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Be sure to stop and see Acoustics First® at the AES/NAB at the Javitz Center in New York, October 18-20, 2017! We are booth number 553 – Next to the “Mix with the Masters” and the “Mixer – Lounge and Bar” area.
You can’t beat Autumn in New York! See you at the show!
Posted in Uncategorized on August 17, 2017
Here’s a great article from the August 2017 Edition of audioXpress, from our own Jim DeGrandis , on acoustic diffusers and diffusion. The article gives an overview of the ‘state-of-the-industry’ as it relates to diffuser design, measurement, and practical application. Jim is a member of the Acoustical Society of America (ASA) and ASTM International.
Here is what we know, and where it’s headed.
Acoustics First® is pleased to announce our latest creation: The Aeolian™ Sound Diffuser. In some ways a simplified version of our popular Art Diffusor® Model D, the Aeolian™ is the latest in our line of ‘Organic Quadratics’. Part of the Aeolian’s™ unique design comes from its use of “implied symmetry”. Although the edges are all asymmetric, the height variations are just subtle enough to create an illusion of symmetry when installed in a standard 15/16” grid, or spaced appropriately on a wall. The lack of a uniform edge also has added acoustical benefits in the way of “randomness”.
The development process for the Aeolian™ was similar to that of our ‘Model D’. Various 3D models were created and refined, after which we ran acoustical simulations. Once we settled on what we considered the optimum design for what we were going for, a full scale 3D model was printed for lab testing. With the ‘real world’ test results in hand, confirming our predicted results, we set about making the final mold, and this new diffuser was born.
The Aeolian™ Diffuser is class A thermoplastic, and 4 lbs. per unit.
Nominal size is 23-3/4” x 23-3/4” with a depth of 5.1”.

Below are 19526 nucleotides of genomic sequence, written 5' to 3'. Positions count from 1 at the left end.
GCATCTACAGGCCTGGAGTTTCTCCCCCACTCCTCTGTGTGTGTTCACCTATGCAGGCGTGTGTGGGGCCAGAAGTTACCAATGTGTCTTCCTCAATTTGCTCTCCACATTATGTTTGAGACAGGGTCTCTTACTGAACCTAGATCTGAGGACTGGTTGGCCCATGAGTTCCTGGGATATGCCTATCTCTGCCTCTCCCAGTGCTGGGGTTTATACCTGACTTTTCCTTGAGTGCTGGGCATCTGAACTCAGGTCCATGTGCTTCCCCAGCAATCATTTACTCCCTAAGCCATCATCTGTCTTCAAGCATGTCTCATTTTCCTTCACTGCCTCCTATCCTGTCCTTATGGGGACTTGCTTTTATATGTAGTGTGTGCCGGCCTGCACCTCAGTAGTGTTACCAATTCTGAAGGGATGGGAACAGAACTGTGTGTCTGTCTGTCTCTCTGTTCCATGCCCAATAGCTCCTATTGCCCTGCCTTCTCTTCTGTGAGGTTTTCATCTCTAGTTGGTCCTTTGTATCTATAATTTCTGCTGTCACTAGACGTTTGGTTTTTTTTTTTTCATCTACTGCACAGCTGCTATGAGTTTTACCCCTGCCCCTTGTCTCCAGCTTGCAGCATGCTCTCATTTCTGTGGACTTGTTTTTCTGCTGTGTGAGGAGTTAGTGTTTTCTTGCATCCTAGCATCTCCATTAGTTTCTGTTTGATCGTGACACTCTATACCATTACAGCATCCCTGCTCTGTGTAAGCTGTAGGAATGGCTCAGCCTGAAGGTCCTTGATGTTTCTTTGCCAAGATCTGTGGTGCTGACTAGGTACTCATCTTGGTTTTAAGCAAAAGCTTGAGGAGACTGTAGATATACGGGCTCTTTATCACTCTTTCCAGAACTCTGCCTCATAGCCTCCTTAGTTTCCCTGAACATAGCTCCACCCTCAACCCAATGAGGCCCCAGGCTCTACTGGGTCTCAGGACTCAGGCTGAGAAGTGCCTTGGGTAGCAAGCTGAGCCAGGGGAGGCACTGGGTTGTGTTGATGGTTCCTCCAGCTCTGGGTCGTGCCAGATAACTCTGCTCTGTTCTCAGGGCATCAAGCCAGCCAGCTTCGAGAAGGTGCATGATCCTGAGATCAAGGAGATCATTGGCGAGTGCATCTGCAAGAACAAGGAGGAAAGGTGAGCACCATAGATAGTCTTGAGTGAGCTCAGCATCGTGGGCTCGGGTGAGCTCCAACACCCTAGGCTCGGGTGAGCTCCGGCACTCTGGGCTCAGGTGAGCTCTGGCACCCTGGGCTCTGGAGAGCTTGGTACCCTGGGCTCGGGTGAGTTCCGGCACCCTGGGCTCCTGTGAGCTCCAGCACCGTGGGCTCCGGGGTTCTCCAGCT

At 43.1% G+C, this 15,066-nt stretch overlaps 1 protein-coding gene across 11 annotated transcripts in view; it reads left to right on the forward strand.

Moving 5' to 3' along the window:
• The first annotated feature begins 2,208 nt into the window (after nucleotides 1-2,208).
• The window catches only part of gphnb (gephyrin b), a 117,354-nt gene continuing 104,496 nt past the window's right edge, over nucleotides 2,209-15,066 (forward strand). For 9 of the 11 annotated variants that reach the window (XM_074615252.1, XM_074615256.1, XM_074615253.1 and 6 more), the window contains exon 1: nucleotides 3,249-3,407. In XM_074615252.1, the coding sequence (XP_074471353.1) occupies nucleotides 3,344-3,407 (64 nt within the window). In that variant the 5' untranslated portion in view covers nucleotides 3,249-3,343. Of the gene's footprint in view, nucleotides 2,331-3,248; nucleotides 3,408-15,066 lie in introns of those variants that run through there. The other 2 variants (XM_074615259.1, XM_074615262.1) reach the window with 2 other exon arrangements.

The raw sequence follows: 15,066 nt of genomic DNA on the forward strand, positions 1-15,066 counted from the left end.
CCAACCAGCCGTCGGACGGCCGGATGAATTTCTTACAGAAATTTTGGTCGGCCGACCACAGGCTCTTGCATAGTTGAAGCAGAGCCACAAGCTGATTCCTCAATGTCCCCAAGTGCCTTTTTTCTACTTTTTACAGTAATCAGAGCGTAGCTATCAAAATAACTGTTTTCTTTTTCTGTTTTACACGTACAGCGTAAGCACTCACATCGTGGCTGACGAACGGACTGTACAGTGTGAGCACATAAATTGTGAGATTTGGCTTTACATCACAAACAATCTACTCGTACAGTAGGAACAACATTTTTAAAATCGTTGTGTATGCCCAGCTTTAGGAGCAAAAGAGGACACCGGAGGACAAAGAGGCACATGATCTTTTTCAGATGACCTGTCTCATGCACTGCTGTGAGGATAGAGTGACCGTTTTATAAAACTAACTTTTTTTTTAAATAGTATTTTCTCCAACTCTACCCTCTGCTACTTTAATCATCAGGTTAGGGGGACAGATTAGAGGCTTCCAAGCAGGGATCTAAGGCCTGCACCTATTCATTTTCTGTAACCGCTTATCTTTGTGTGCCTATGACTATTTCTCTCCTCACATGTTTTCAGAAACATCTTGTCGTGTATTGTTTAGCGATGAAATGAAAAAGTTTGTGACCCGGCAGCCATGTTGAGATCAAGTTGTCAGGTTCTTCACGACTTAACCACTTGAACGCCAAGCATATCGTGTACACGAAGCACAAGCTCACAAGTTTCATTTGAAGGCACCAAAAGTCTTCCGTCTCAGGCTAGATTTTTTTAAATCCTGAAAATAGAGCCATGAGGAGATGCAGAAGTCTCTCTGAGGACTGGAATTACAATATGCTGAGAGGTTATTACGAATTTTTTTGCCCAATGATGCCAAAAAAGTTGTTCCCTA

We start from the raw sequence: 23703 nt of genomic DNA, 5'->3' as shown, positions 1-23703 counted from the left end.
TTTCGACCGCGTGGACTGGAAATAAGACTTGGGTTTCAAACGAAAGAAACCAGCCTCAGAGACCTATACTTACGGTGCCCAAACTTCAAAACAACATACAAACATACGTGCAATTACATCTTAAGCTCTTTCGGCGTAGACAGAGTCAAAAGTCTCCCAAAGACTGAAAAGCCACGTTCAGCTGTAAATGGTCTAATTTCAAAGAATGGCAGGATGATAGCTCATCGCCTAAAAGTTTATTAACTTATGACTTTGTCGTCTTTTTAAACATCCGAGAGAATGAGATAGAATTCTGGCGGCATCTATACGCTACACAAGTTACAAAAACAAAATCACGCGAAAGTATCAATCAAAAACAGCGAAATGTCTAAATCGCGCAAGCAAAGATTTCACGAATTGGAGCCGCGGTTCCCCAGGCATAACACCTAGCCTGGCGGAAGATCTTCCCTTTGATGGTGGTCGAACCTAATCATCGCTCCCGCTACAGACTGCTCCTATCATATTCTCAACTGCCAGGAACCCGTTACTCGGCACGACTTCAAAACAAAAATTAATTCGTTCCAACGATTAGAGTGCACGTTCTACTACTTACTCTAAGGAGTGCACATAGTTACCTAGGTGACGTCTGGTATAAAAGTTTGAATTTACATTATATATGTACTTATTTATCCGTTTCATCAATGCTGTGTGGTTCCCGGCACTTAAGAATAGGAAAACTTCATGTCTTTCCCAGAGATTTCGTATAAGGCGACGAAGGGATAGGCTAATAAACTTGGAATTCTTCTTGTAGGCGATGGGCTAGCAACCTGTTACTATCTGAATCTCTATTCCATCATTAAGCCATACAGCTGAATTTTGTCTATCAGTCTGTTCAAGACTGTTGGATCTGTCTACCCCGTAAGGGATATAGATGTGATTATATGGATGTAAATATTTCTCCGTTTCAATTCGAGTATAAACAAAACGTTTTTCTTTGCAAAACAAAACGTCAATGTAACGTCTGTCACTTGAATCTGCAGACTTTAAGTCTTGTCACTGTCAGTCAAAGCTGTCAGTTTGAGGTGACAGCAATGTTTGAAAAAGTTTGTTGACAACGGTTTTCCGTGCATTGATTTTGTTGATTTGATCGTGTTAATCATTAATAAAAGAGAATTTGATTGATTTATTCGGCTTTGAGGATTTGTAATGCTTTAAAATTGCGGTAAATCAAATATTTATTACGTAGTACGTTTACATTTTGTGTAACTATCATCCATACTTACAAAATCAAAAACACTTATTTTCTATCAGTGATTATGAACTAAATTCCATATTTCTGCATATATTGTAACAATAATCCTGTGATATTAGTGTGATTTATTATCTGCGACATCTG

For anyone new to the world of acoustics, there is a multitude of terms, coefficients and numbers that are thrown around. This flood of information can seem intimidating, especially to beginners. In this series, acoustician Cameron Girard of Acoustics First® hopes to help you distinguish between what’s useful and what’s not.
Part 3: Perception of Volume
Our ears are wonderful and intricate tools that many of us take for granted. It is very important to understand the idiosyncrasies of our hearing when considering the effect a certain acoustic treatment will make. For starters, let’s take a look at how our ears interpret volume.
Volume (Sound Intensity)
Sound levels (i.e. how loud something is) are typically expressed in decibels (dB). Human hearing ranges from 0dB (threshold of hearing) to 130dB (threshold of pain). The following chart displays common sound sources and their typical dB level.
Do two candles really burn twice as bright?
If one trombonist plays at 70dB, how much louder would it be if another trombonist started playing at 70dB? One might assume that the two trombonists combined would play at 140 dB, but this is not the case. Since decibels are logarithmic values, they cannot be combined by normal algebraic addition. When two sources at the same level play, 3dB should be added to the value to find the combined sound level. So in adding another trombonist, you would really only increase the level to 73dB, a much smaller jump than expected.
“Doubling” the amount of players will double the acoustic power, but what do we actually hear? The loudness perception table shown below displays how these decibel changes are actually perceived by the listener.
Loudness Perception Table
|Change of Level||Approx. Perceived Difference||Volume Gain Factor||Acoustic Power Gain Factor|
|+10dB||“twice as loud”||2.000||10.000|
|– 3dB||“noticeably quieter”||0.812||0.500|
|– 6dB||“significantly less loud/noisy”||0.660||0.250|
|– 10dB||“half as loud”||0.500||0.100|
*Chart Courtesy of David Eagan’s Architectural Acoustics (New York: McGraw-Hill, 1988),
As you can see, doubling the acoustic power (a change of 3dB) would be “noticeable” but not “significant”. It would take a jump of 10dB to make something sound twice as loud. Keep this chart in mind when reviewing acoustic predictions, particularly those that that pertain to noise reduction/control and sound isolation.
Here’s a nice example of a 3D rendering vs. real life. This 3D model was created by our acoustic analyst, Cameron Girard, for one of our church clients. We think the final results turned out fantastic!
Sonora® Acoustical Wall Panels are always a great choice where excessive reverb and diminished speech intelligibility are an issue.